Review of Rules of Deception

Thriller fans and readers may be disappointed by Christopher Reich’s first book in the Jonathan Ransom series, Rules of Deception. The premise of the story is that Ransom’s wife dies in a mountaineering accident with Jonathan, but he soon finds that she is not who she seemed to be when alive. His decision to investigate this oddity, though only a medical doctor, thrusts him into the dark world world of espionage, terrorism, counter terrorism, and fanatical religious zealots.

It all appears to be a good recipe for a great thriller, except for several points. First, there are way too many implausible plot points. Second, at least for me, none of the main characters are very appealing or likeable, except for a Swiss policeman named von Daniken.

Decide for yourself. I give it 2 stars and that’s being generous.

Pre-Holiday Rush Thriller Giveaway

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contest begins today (11 October)
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Goodreads Giveaway for The Secret Keepers

Enter your chance to win one of five first editions of the new #thriller, The Secret Keepers, by Geoffrey M. Gluckman: click here

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sequel to Deadly Exchange
sequel to Deadly Exchange

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#Review of The Cairo Affair

#Readers of #thrillers, this stand alone novel by award-winning author Olen Steinhauer takes place a few months after the Arab Spring. An American embassy official is murdered in Budapest and may figure into a CIA plan to meddle in Libya’s growing revolution. The wife of the murdered official, Sophie Kohl, wants to know who killed him, despite not being the most faithful spouse. Sophie and four other characters, mostly in the intelligence circles of the U.S. and Egypt, each tell their version of the events leading up to the murder. Then, there is betrayal, the devilish element that runs rampant throughout the story, which makes it a character in and of itself. Presenting a story from different points of view makes it harder to follow, at times, but is entirely effective in spinning an intriguing espionage tale. Certainly in the vein of Graham Greene, but falls a little short. 3.5 Stars.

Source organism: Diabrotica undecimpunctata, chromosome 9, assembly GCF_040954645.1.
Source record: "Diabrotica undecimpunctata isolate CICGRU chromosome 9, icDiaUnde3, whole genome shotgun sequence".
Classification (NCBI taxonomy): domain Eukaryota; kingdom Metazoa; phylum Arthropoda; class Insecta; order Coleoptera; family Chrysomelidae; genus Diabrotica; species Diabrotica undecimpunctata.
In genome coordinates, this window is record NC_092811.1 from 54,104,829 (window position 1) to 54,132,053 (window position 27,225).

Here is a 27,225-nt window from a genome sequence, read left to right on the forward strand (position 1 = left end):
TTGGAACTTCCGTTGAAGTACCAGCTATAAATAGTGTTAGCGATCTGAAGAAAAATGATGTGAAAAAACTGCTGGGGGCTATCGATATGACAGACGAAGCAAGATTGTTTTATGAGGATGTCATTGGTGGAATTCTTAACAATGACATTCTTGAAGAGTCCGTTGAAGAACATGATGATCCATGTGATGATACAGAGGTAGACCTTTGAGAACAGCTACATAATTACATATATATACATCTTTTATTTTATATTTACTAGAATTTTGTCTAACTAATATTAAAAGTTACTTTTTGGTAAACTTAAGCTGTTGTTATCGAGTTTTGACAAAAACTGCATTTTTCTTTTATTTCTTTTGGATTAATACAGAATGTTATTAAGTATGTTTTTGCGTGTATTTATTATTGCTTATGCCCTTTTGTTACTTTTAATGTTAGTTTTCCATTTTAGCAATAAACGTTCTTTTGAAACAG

#Review of An American Spy

#Readers of spy #thrillers will enjoy this one from Olen Steinhauer. The twists, turns, and intrigue continue in the third installment of the author’s Tourist trilogy. Milo Weaver, the reluctant spy extraordinaire of the first two stories, is thrust back into the world of espionage when his friend and former boss goes missing (after using one of Milo’s blown cover names). The stakes ramp up when a Chinese intelligence operative threatens Weaver’s wife and daughter, unless he does their bidding.
Overall, a satisfying end to a delightful and superbly written series. 5 Stars